Finally, I’d like to talk about the last presentation, on an article entitled Teaching Speaking: Suggestions for the Classroom (found in The Language Teacher 21-1) by Robert S. Brown and Paul Nation. This was the article I wasn’t overly excited about; it had a mundane title that did not sound like an alcoholic beverage, and I was in the mood to talk more about concoctions. The presenter was Robert, who began, as many of us have thus far, with an apology: “I’m really sorry, but my presentation’s going to be straightforward and boring. I’m just not good at this stuff.” …….and then he went on to speak confidently, smoothly, engagingly and enthusiastically, as most of us do. After all, we’re teachers, and performing is part of our job on a daily basis. Perhaps the tendency to apologise before beginning our presentations reflects our comfortableness in speaking in front of peers; in front of our own students, any little anxieties are instantly repressed, and bright smiles belie none of the worries that make us human. Whatever the reason, Robert’s modesty was soon tossed aside as he launched into the heart of the presentation and became teacherly in the best sense.
The first half of the article covered speaking: how to encourage students to do more and how to improve their fluency and accuracy. Okay–pretty good stuff, and Robert was interesting. Then my ears really perked up near the end when the subject of error correction was introduced. We’ve discussed the subject often, in different classes and different contexts, but there are always new angles to consider. I thought that Brown and Nation (as represented by Robert) did an excellent and thoughtful job of analysing why L2 learners make errors and how we as teachers can respond both effectively and sensitively. For those of you who are familiar with these principles, it’s probably worthwhile to read them again, and for those of you who haven’t yet encountered them, here they are:
If your learner makes an error because they have not yet come into contact with the correct language form.…….don’t correct. Show them the correct form and give them chances to practice.
If your learner errs because they have not observed the form correctly………correct by showing the difference.
If your learner errs because of nervousness…….do NOT correct. Lighten the mood, relieve the tension!
If your learner is suffering from cognitive overload due to task difficulty, do not correct. Make the task easier, or give more chances to practice.
If your learner is confused due to task difficulty (tongue-twisters are the example given), do not correct. Again, tweak the task to make it easier.
If your learner’s error is based on the transfer of a pattern from their first language, do correct, or learners may continue to make the same error, leading to what some linguists call “fossilization”. If the learner’s error has not yet become a habit, it’s time for “consciousness-raising” to help make them aware of correct patterns.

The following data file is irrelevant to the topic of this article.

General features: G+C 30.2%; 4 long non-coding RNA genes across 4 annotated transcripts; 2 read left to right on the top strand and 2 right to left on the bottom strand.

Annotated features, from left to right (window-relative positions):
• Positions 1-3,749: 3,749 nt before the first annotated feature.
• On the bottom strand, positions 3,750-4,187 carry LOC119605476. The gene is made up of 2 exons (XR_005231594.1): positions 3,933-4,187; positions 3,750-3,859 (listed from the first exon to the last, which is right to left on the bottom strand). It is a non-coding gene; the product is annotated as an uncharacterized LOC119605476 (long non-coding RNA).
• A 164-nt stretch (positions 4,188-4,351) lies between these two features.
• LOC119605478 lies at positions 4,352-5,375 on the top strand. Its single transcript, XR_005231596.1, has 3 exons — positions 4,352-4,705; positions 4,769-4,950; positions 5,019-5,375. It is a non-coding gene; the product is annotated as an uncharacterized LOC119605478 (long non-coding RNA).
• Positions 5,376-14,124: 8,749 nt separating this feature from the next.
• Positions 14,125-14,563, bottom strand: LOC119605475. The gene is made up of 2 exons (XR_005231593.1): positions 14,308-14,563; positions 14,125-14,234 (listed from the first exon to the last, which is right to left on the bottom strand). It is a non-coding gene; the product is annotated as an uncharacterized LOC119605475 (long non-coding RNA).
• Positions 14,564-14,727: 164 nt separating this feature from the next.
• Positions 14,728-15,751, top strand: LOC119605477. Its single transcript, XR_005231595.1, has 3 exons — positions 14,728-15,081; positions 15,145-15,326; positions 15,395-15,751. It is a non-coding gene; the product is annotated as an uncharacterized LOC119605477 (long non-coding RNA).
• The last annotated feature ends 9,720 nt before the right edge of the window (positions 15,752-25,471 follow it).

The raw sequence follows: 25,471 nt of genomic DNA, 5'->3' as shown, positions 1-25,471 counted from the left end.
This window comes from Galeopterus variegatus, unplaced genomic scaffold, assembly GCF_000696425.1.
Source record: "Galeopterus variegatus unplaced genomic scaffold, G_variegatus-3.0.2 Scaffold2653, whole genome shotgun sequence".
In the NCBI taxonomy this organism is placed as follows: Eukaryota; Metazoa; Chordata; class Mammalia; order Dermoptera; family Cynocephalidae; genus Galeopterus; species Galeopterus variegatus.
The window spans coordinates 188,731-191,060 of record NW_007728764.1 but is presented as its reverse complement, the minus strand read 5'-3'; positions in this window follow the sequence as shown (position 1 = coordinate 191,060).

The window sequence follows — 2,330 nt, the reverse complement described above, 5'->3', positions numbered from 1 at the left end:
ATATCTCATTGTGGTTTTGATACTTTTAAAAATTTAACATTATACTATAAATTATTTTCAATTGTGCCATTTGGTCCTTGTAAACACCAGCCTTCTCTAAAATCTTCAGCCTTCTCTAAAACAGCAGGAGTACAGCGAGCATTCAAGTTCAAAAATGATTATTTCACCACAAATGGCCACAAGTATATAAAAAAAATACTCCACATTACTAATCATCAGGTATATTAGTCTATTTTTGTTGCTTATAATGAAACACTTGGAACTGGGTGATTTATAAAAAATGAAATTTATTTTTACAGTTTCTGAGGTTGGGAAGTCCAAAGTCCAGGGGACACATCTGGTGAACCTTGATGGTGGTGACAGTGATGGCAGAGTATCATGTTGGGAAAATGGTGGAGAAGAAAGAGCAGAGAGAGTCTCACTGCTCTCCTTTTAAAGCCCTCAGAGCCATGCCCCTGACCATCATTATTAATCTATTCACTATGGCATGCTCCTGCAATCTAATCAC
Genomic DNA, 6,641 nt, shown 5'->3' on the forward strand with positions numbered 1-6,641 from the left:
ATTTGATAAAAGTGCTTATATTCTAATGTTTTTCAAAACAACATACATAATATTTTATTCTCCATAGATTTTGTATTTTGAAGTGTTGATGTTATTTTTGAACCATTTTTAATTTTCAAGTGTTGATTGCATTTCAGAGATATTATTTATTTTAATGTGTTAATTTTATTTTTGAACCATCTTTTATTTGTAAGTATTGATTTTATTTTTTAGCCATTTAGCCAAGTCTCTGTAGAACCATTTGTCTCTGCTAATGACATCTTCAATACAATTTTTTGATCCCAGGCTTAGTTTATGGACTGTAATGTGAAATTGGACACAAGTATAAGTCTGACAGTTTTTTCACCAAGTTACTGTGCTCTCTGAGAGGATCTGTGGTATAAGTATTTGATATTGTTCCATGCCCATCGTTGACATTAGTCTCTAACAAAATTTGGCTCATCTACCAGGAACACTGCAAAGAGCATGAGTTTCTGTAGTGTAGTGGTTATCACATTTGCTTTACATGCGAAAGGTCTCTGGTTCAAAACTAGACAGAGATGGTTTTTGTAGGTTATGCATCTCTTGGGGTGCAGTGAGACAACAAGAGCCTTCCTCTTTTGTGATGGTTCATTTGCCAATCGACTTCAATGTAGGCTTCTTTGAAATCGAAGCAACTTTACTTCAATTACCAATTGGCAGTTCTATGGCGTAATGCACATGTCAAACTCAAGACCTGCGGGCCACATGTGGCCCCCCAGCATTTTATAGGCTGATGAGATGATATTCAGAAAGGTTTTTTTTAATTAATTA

If your learner has copied an incorrect model (which can happen when L2 learners use their interlanguage together without a L1 interlocutor), do point out the correct model.
In short, EFL and ESL teachers should be wary of rushing in to correct learner errors. In some cases, correction can do more harm than good, and often it would simply be a waste of time. On the other hand, it’s also a waste to let a potential consciousness-raising opportunity slip by, so when the circumstances are right, we need to find a way to make learners aware of the much-discussed gap between the target phrase and their developing interlanguage.
“And don’t forget,” said Dr. Jim at the close of the class, “that error correction often works over time. While you may think a simple re-cast of the learner’s error goes unnoticed, that might not be the case And sometimes, learners do the re-cast themselves….. Ruthie! Ask me a question!” Startled, I opened my mouth and said what was uppermost in my mind: “Don’t you think it’s time for a little haircut, Dr. Jim?”
The good Dr. looked a bit startled, his hand flew to his head, and Hiroko sitting next to me scolded, “Ruthie!! That’s not a QUESTION! That’s a hidden request!” Hahaha—never mind that mentioning the state of your professor’s hair is not an appropriate topic, Hiroko was remembering the article by Zoltan Dornyei, urging teachers to train their students to recognize all manner of complex “questions”. She immediately substituted, “What did you do last weekend?”, while both Dr. Jim and I recovered our composure (to be honest, I had startled myself by saying what I was thinking). And then Dr. J. showed us what he meant. “What did you do last weekend?” he repeated in a small voice to himself thoughtfully. “See?” he said. “The learner is repeating the phrase, thinking about it and re-casting it for himself. That happens!” We all said, “aaaaah! yes!” then put away our pens and notebooks, unplugged our iPhone chargers, and called it a night. Another Listening and Speaking class checked off the syllabus, and–as always–some good things to ponder before next Monday when we meet again.